Grammy Music Educator Nominee: John Flora
They say that those who can’t do, teach. We don’t agree. In fact, neither do the Grammy’s. That’s why each year, they undergo exhaustive selection process to choose one music teacher in the United States to receive the Grammy Music Educator Award. The Grammy Music Educator award was established in 2013 to recognize music teachers ranging from kindergarten to college who made a significant impact and contribution to music education.
Other than learning that one of your students was nominated for a Grammy, for a music teacher, being nominated for a Grammy honoring their work to transform children’s lives is one of the best feelings in the world. 213 quarterfinalists hailing from 194 schools in 42 states made the cut, and among them are seven Music Will teachers!
Lights, Camera, Action! The curtain rises and onstage stands Sharkapella, an a cappella group made up of high school students who regularly return to Franklin L. Williams Middle School to work with their former middle school teacher, John Flora. They are poised and ready to blow the crowd away with their incredible voices. John smiles proudly from a distance as his current middle school students watch their old classmates with admiration.
John has been a Music Will teacher for seven years, and the fact that former students come back to middle school to work with him and mentor younger students speaks volumes to the sense of community he has created in the school’s music room. Each week, John teaches 30 classes of general music, but after school is when he shines. He teaches Modern Dance and Choir, and Modern Band, both after school and every morning before school for anyone who can attend, and many do attend year after year!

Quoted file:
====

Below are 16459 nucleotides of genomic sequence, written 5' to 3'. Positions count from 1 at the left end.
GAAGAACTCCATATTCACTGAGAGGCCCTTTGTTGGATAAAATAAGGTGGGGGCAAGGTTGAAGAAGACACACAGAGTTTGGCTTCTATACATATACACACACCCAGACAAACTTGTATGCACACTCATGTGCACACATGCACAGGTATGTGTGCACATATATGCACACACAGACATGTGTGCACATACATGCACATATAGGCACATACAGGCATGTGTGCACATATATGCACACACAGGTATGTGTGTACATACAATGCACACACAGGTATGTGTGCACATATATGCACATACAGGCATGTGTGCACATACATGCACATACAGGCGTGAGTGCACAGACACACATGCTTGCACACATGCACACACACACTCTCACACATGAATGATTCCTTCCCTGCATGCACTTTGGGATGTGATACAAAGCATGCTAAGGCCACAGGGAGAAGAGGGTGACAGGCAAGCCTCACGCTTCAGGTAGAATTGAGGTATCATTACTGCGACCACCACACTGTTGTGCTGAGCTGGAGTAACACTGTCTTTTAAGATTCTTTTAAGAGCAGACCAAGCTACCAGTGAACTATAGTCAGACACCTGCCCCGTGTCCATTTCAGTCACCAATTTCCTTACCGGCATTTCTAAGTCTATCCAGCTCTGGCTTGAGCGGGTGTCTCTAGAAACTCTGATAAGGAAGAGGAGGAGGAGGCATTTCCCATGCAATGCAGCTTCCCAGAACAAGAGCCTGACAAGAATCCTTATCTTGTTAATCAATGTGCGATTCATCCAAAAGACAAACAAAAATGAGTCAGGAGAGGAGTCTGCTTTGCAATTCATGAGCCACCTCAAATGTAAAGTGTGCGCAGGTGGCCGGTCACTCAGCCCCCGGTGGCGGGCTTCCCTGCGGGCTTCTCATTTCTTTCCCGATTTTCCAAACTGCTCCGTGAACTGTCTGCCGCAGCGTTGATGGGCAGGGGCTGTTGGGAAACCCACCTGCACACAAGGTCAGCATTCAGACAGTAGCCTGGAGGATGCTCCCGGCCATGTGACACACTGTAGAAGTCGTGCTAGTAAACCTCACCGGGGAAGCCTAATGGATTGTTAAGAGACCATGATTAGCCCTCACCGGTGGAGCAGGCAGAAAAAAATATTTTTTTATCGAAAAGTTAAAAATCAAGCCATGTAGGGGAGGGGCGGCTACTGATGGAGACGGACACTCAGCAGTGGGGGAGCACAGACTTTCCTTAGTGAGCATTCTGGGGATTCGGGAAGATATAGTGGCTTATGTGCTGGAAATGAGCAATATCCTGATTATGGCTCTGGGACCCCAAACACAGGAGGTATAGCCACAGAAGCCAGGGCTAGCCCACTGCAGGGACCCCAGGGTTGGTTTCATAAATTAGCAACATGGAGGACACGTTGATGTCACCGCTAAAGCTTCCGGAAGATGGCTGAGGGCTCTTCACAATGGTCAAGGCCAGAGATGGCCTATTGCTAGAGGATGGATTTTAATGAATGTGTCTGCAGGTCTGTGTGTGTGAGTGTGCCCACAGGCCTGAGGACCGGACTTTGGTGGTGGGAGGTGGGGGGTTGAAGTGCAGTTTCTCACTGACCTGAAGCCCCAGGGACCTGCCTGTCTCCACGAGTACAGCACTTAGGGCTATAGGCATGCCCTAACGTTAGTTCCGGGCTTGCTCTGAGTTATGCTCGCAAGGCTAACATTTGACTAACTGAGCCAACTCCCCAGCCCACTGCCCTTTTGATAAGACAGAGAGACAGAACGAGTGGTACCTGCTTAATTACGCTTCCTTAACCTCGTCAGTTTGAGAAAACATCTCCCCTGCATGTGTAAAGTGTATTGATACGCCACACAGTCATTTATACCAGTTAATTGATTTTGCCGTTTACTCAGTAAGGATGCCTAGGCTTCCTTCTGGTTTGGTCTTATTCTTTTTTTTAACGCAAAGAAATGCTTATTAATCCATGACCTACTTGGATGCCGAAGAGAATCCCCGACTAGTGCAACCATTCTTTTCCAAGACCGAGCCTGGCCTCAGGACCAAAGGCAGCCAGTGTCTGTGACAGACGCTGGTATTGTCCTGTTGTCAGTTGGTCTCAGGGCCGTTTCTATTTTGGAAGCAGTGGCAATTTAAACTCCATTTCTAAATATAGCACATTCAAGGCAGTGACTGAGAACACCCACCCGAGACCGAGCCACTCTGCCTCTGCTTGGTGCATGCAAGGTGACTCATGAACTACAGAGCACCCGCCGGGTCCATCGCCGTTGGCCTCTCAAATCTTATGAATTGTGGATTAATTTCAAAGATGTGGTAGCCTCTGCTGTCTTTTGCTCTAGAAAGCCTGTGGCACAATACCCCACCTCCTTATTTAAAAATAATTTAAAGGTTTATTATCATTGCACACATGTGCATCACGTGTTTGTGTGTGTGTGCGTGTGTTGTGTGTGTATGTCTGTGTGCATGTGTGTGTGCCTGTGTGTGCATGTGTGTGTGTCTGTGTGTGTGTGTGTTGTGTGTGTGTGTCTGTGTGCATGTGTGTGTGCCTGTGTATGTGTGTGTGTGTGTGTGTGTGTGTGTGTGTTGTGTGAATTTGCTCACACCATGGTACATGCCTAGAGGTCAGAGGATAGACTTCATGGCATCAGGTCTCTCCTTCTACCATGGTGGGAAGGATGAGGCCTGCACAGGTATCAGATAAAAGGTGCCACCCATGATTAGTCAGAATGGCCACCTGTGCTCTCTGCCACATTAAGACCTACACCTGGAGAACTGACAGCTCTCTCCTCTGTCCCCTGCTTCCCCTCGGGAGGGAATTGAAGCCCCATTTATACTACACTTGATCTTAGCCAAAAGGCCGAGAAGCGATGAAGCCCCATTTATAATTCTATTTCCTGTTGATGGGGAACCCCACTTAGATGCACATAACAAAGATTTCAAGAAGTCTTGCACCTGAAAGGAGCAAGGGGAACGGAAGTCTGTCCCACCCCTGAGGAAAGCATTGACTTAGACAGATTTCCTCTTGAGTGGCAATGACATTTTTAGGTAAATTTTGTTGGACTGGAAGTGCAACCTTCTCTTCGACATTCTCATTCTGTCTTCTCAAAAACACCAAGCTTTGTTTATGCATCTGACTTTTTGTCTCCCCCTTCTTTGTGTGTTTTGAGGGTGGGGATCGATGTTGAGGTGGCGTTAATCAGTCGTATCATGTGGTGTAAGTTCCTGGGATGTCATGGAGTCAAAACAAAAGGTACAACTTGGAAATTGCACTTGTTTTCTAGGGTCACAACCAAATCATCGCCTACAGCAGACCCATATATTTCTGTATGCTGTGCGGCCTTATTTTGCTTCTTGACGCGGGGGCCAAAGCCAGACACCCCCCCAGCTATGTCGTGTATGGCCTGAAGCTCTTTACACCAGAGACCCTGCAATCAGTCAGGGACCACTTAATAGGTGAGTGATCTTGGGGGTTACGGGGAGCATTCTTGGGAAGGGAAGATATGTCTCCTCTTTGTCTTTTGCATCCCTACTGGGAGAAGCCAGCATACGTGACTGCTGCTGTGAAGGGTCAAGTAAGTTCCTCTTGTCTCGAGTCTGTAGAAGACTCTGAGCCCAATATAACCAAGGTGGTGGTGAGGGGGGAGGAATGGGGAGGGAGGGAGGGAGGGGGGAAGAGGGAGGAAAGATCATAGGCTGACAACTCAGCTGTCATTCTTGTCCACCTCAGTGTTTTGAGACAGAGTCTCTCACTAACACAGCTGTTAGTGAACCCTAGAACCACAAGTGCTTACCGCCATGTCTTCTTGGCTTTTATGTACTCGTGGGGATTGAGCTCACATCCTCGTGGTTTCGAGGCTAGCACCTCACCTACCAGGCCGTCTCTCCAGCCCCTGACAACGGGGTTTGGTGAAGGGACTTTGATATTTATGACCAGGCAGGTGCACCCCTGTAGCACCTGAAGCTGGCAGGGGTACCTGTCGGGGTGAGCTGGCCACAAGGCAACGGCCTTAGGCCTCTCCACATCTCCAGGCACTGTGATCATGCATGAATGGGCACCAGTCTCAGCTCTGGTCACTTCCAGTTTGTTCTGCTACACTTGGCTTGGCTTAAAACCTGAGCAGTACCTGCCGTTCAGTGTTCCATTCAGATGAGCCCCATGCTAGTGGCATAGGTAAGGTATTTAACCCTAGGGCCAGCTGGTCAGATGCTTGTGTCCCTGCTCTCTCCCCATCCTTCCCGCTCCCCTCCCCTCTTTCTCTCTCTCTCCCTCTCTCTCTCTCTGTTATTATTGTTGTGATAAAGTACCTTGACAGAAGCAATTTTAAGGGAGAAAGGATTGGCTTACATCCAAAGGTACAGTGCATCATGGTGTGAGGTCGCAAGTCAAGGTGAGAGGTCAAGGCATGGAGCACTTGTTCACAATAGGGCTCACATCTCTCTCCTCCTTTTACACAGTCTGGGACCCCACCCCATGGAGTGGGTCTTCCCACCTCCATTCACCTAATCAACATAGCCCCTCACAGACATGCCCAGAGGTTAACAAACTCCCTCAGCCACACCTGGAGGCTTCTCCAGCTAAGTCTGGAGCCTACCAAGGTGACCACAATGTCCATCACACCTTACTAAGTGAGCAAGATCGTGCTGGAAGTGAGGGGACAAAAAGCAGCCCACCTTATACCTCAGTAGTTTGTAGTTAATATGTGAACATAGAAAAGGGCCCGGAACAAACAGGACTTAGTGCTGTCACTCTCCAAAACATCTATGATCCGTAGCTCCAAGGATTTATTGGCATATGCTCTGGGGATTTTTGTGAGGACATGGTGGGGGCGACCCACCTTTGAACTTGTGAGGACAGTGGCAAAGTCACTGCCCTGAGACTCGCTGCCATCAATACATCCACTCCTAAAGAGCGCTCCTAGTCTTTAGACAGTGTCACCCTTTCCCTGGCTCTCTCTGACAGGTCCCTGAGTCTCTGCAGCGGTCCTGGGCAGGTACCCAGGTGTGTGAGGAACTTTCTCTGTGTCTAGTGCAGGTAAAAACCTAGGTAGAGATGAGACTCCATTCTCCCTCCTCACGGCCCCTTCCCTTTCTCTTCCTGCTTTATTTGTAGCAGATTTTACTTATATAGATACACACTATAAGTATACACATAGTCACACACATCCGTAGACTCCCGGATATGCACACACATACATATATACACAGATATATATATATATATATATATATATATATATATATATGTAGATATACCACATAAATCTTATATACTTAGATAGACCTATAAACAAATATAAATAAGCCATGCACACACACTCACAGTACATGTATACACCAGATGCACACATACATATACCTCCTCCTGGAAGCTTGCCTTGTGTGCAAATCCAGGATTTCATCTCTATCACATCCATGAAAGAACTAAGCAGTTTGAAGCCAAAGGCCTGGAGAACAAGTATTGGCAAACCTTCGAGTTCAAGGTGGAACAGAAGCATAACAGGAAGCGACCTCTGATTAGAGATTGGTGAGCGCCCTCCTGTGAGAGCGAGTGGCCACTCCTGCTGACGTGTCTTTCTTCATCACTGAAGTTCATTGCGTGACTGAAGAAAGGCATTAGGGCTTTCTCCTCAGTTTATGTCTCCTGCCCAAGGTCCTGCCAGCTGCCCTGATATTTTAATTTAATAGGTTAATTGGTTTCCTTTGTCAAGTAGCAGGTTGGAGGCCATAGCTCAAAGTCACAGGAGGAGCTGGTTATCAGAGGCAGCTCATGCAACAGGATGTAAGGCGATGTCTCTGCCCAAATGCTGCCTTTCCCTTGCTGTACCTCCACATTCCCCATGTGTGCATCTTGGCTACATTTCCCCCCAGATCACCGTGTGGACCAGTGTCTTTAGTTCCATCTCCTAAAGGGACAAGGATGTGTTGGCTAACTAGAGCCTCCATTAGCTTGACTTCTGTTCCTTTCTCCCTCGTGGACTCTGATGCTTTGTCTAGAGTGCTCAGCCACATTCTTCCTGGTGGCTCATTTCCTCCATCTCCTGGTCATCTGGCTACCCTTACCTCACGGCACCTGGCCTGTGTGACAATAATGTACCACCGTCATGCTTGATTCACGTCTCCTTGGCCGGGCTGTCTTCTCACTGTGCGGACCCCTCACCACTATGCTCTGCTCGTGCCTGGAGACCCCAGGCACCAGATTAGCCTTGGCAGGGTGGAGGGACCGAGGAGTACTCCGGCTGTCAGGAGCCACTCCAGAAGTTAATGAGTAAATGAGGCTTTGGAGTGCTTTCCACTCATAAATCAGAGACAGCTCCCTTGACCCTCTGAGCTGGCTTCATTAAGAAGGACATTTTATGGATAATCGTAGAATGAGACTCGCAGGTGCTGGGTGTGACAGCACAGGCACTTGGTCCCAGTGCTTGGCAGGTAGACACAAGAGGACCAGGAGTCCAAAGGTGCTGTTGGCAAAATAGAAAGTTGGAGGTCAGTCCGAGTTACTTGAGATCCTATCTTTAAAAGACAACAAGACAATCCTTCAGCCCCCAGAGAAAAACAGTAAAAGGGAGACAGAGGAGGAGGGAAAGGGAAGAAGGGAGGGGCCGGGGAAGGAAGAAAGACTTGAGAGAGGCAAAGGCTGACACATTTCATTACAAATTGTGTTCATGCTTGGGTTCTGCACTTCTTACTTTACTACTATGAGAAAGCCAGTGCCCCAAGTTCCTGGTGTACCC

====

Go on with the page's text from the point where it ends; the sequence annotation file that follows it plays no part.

John uses his before and after school programs to give students an opportunity to lead the class, putting them at the center of their own learning experience. He also coined the term “de-rock-racy,” encouraging students to have a say in what music they learn. Each student gets hands-on experience with instruments, often rotating around the classroom so that all kids have the chance to learn multiple instruments.
Inspiration is never lacking in his class, and his drive to succeed comes from his kids. “I grew up with a father who was a musician,” he says. “Whenever people ask me what instrument I play, I say ‘music teacher’ and my instrument is ‘my students.’” John feels like the bridge between the students and everything that Music Will has provided for him.
Being nominated for the Music Educator of the Year Award for the second year in a row is a gratifying feeling for John, but he is more honored that the Grammys have established this award to honor the profession than he is to be recognized himself. “The government should look at the model The Grammys have set up and give more recognition,” he says. “Have a Grammy for nurses and other teachers! This raises the bar. It makes you put more pride and quality into your work.”
Watching his students grow from the beginning of the year to the end of the year and throughout their primary and secondary education is the icing on the cake. He sees the impact music has on his kids and that makes his job the best in the world!